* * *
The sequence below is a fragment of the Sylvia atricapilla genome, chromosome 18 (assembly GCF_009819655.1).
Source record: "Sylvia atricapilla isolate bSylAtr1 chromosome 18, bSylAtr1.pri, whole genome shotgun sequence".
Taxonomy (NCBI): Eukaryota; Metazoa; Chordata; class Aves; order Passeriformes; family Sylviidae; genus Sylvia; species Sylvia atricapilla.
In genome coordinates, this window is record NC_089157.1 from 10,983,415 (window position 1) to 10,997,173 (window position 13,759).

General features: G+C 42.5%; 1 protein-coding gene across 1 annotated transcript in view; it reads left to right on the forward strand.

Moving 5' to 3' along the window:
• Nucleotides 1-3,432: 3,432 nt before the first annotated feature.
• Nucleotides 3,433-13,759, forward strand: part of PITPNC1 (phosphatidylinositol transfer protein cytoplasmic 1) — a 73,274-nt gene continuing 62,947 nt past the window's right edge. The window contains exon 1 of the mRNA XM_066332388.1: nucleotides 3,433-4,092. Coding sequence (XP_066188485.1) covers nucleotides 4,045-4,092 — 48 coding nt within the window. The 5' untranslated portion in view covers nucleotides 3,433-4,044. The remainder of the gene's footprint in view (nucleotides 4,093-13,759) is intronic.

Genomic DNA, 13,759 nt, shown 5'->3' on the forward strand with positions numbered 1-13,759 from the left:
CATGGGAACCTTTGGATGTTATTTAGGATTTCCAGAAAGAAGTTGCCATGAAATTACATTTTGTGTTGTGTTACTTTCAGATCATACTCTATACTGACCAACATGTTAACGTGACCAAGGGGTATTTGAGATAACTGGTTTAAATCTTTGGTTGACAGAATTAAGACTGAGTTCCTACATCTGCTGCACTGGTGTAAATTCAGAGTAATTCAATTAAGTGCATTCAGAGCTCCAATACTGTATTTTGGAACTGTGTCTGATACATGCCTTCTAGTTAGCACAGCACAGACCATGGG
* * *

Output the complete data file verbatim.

The sequence below is a fragment of the Sylvia atricapilla genome, chromosome 18 (assembly GCF_009819655.1).
Source record: "Sylvia atricapilla isolate bSylAtr1 chromosome 18, bSylAtr1.pri, whole genome shotgun sequence".
Taxonomy (NCBI): Eukaryota; Metazoa; Chordata; class Aves; order Passeriformes; family Sylviidae; genus Sylvia; species Sylvia atricapilla.
In genome coordinates, this window is record NC_089157.1 from 10,983,415 (window position 1) to 10,997,173 (window position 13,759).

General features: G+C 42.5%; 1 protein-coding gene across 1 annotated transcript in view; it reads left to right on the forward strand.

Moving 5' to 3' along the window:
• Nucleotides 1-3,432: 3,432 nt before the first annotated feature.
• Nucleotides 3,433-13,759, forward strand: part of PITPNC1 (phosphatidylinositol transfer protein cytoplasmic 1) — a 73,274-nt gene continuing 62,947 nt past the window's right edge. The window contains exon 1 of the mRNA XM_066332388.1: nucleotides 3,433-4,092. Coding sequence (XP_066188485.1) covers nucleotides 4,045-4,092 — 48 coding nt within the window. The 5' untranslated portion in view covers nucleotides 3,433-4,044. The remainder of the gene's footprint in view (nucleotides 4,093-13,759) is intronic.

Genomic DNA, 13,759 nt, shown 5'->3' on the forward strand with positions numbered 1-13,759 from the left:
CATGGGAACCTTTGGATGTTATTTAGGATTTCCAGAAAGAAGTTGCCATGAAATTACATTTTGTGTTGTGTTACTTTCAGATCATACTCTATACTGACCAACATGTTAACGTGACCAAGGGGTATTTGAGATAACTGGTTTAAATCTTTGGTTGACAGAATTAAGACTGAGTTCCTACATCTGCTGCACTGGTGTAAATTCAGAGTAATTCAATTAAGTGCATTCAGAGCTCCAATACTGTATTTTGGAACTGTGTCTGATACATGCCTTCTAGTTAGCACAGCACAGACCATGGG